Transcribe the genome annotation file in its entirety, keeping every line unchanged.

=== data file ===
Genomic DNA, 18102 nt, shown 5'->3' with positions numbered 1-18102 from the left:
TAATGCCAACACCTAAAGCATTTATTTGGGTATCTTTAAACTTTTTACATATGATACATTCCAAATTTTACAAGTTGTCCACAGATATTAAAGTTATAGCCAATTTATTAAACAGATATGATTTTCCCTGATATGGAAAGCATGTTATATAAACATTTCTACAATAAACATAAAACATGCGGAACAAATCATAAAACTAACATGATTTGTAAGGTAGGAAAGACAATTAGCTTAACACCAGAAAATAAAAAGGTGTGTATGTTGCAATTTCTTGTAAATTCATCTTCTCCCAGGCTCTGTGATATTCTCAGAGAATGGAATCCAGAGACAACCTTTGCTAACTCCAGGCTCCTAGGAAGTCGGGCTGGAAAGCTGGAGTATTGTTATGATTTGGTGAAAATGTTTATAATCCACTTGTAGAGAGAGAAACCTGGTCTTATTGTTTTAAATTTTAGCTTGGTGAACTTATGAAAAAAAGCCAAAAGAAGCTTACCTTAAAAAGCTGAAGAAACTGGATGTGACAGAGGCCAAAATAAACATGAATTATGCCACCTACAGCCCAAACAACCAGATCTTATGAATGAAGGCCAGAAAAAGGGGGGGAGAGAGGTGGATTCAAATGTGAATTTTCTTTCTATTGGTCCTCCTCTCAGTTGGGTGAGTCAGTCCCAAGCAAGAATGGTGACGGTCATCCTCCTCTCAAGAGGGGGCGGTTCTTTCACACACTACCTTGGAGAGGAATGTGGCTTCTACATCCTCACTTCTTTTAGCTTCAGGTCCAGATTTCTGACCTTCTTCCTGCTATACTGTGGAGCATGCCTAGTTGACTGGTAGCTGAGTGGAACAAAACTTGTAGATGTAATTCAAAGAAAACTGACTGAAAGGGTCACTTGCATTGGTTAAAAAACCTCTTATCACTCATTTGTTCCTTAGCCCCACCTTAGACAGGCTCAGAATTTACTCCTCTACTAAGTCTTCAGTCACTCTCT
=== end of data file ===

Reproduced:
Genomic DNA, 18102 nt, shown 5'->3' with positions numbered 1-18102 from the left:
TAATGCCAACACCTAAAGCATTTATTTGGGTATCTTTAAACTTTTTACATATGATACATTCCAAATTTTACAAGTTGTCCACAGATATTAAAGTTATAGCCAATTTATTAAACAGATATGATTTTCCCTGATATGGAAAGCATGTTATATAAACATTTCTACAATAAACATAAAACATGCGGAACAAATCATAAAACTAACATGATTTGTAAGGTAGGAAAGACAATTAGCTTAACACCAGAAAATAAAAAGGTGTGTATGTTGCAATTTCTTGTAAATTCATCTTCTCCCAGGCTCTGTGATATTCTCAGAGAATGGAATCCAGAGACAACCTTTGCTAACTCCAGGCTCCTAGGAAGTCGGGCTGGAAAGCTGGAGTATTGTTATGATTTGGTGAAAATGTTTATAATCCACTTGTAGAGAGAGAAACCTGGTCTTATTGTTTTAAATTTTAGCTTGGTGAACTTATGAAAAAAAGCCAAAAGAAGCTTACCTTAAAAAGCTGAAGAAACTGGATGTGACAGAGGCCAAAATAAACATGAATTATGCCACCTACAGCCCAAACAACCAGATCTTATGAATGAAGGCCAGAAAAAGGGGGGGAGAGAGGTGGATTCAAATGTGAATTTTCTTTCTATTGGTCCTCCTCTCAGTTGGGTGAGTCAGTCCCAAGCAAGAATGGTGACGGTCATCCTCCTCTCAAGAGGGGGCGGTTCTTTCACACACTACCTTGGAGAGGAATGTGGCTTCTACATCCTCACTTCTTTTAGCTTCAGGTCCAGATTTCTGACCTTCTTCCTGCTATACTGTGGAGCATGCCTAGTTGACTGGTAGCTGAGTGGAACAAAACTTGTAGATGTAATTCAAAGAAAACTGACTGAAAGGGTCACTTGCATTGGTTAAAAAACCTCTTATCACTCATTTGTTCCTTAGCCCCACCTTAGACAGGCTCAGAATTTACTCCTCTACTAAGTCTTCAGTCACTCTCT